Dignitas became closely associated with humanitas as to be construed as a synonym. To be able to say what dignity is would be to describe the fundamental meaning of being human. (Meeks 1984:ix)

Dignity means to be human. ‘For this reason, dignity has become the key concept in the worldwide struggle for human rights’ (Meeks 1984:ix).

Within the human rights discourse it is often extremely difficult to differentiate between human rights and human dignity. The discourse has become ‘slippery’. Human dignity has even become an in-between issue; it is squeezed in between sanctity and depravity (Witte 2003:119–137), between man as beast and man as an angel (merely divine) (Meilaender 2009). Mostly, the debate focuses on moral and democratic issues within the framework of personal, social and political ethics. Moltmann (1984) distinguishes between human rights as the quest for freedom, justice and equality, whilst dignity refers to how these issues impact on the quality of life of the individual, the unique and particular person:

Human rights are plural, but human dignity exists only in the singular ... The dignity of humanity is the only indivisible, in alienable, and shared quality of the human being. (Moltmann 1984:9)

Initially, European humanism linked the notion of human dignity to the Christian concept of humans created in the image of God. Human beings became the microcosm of God, containing in them a multitude of choices. One can therefore say that the ‘modern age, which began with humanism, is characterized by the conviction that human dignity is anchored in the self, namely in one’s rational talents’ (Huber 1996:117). It was when the recognition of equal dignity of all human beings was incorporated within the politics of democratisation and institutionalised by international law that the shift from dignity to human rights became a focal point for the discourse on the value and worth of human beings. The reason perhaps is that human dignity, however, requires human rights for its embodiment, protection and full flowering (Meeks 1984:xi). One must therefore admit that without human rights human dignity becomes a fleeting idea without concrete and contextual meaning.

Within the tradition of Plato, Aristotle and Kant, dignity became mostly related to intelligibility. Dignity then resides in the human nous or mind. Eventually dignity and rights become qualities of radical rational autonomy:

On one common reading, ‘dignity’ refers to a basic faculty; it denotes the bare capacity for intelligent free choice shared equally by all non-damaged persons. One’s rational freedom may be misused, but the simple possession of it is the ground of respect. (Jackson 2003:143)

Meilaender (2009:8) distinguishes between two concepts of dignity: human and personal. Human dignity then has to do with the powers and the limits characteristic of our species – a species marked by the integrated functioning of body and spirit. Personal dignity refers to the individual person whose dignity calls for our respect whatever his or her powers and limits may be. Although human dignity refers to many layers of meaning, Meilaender (2009:89) points to equal respect as a principle and theoretical basis for human dignity.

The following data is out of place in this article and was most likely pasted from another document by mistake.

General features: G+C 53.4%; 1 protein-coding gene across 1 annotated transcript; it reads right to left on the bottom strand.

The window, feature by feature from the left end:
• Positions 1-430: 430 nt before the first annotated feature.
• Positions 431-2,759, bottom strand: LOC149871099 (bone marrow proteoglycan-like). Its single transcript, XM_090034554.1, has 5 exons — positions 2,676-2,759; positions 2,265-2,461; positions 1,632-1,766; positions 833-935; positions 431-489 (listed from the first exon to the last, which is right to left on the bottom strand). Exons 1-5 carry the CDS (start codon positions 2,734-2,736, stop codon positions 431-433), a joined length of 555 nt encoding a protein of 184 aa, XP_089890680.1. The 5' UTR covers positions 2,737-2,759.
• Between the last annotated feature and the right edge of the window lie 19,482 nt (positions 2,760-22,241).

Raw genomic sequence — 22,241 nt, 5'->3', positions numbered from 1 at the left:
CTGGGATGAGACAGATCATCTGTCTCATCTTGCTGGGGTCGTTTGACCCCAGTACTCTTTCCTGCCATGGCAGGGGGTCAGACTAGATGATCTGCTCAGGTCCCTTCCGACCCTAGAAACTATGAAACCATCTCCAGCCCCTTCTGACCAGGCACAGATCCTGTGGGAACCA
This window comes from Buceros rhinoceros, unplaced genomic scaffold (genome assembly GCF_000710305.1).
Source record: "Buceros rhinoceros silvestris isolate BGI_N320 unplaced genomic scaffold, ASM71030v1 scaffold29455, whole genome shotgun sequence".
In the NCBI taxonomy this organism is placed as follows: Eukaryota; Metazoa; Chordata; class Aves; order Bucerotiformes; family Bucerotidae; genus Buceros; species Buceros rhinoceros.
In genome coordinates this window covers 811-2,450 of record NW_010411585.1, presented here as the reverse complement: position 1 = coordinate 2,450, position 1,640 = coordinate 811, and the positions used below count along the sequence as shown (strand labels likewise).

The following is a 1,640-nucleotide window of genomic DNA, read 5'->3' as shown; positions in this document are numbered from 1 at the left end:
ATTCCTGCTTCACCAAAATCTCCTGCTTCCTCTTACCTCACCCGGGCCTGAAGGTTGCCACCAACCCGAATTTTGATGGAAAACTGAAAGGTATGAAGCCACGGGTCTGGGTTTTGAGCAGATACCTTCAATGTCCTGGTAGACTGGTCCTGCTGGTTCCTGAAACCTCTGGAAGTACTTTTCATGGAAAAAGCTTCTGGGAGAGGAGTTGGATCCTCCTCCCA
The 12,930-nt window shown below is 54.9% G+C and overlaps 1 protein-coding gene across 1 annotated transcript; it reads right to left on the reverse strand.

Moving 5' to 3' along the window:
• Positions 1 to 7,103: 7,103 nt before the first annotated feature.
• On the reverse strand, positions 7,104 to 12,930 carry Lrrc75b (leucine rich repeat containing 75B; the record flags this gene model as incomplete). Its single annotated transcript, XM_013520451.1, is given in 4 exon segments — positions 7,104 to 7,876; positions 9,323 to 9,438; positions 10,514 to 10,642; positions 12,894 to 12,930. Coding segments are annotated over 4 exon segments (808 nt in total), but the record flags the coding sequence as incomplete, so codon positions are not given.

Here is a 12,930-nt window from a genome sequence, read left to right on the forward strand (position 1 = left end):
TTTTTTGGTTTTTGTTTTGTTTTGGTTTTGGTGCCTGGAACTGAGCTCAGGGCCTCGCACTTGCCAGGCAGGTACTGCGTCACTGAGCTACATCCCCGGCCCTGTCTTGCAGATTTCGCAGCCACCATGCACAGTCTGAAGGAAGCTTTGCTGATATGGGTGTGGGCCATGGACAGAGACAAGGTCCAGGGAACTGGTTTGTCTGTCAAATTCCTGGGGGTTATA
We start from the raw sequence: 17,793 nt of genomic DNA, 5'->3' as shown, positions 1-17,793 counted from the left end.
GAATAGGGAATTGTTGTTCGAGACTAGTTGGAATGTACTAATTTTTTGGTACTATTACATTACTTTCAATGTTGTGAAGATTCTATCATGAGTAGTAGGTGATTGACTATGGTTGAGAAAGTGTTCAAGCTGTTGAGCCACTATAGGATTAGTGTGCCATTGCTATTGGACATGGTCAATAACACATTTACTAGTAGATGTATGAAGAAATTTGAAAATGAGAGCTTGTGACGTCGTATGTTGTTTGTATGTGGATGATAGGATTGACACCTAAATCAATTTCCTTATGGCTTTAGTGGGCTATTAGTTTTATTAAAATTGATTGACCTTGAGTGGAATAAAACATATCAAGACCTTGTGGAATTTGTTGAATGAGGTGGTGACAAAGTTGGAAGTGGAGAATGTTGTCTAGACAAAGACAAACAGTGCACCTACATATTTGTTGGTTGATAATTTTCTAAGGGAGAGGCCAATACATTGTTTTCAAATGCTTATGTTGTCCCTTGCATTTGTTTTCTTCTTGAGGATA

Albeit, one should agree with Meeks (in Moltmann 1984:ix) that ‘dignity’ is a difficult word to define. It is often used as an exchangeable concept for human rights. ‘For this reason, dignity has become the key concept in the worldwide struggle for human rights’ (Meeks, in Moltmann 1984:ix), a struggle embedded in different cultural contexts and deep ideological disagreements over human rights. The further problem is that dignity defined in many different ways immediately entails a counter-definition of others as inhuman, not possessing dignity.

In his book On human dignity, Moltmann (1984:31) also connects the two concepts to one another: ‘Through the service of reconciliation, human dignity and right are restored in this inhuman world.’ However, the important point in the human rights debate is that human dignity determines the quality of human rights; hence, the reason to separate the two in order to understand their interconnectedness. ‘Human rights spring from human dignity and not vice versa’ (Meeks 1984:xi). Furthermore, one can conclude and say: human rights presuppose a kind of fundamental dignity and therefore a sense of meaning, purposefulness and vocation. However, human dignity as a sense of meaning and vocation has implications for the quality of being functions. Its link with responsibility and purposeful actions presupposes definite personal qualities and character. This is where the interconnectedness between identity, dignity and virtues come into play.

Virtues and meaningful actions
Kreeft (1986:192) argues that virtue is necessary for the survival of civilisation, whilst religion is necessary for the survival of virtue. Without moral excellence, right living, goodness, purity, chastity and effectiveness, our civilisation is on the road to decline. Civilisation needs justice, wisdom, courage and temperance.

It was Aristotle who underlined the importance of virtues for purposeful actions. To this end he identified four basic virtues – prudence, justice, temperance and courage. It is indeed true that Aristotle and Homer’s understanding of arete differs from that of the New Testament. The New Testament not only promotes virtues such as faith, hope and love, but views humility (the moral for slaves) as one of the cornerstones in the formation of a Christian character (MacIntyre 1984:245). MacIntyre’s (1984:249) conclusion is of importance to the debate on the interplay of values and virtues. In both the New Testament and Aristotle’s comprehension, despite differences, virtue has this in common: it empowers a person to attain that characteristic essential for attaining meaning and significance (telos).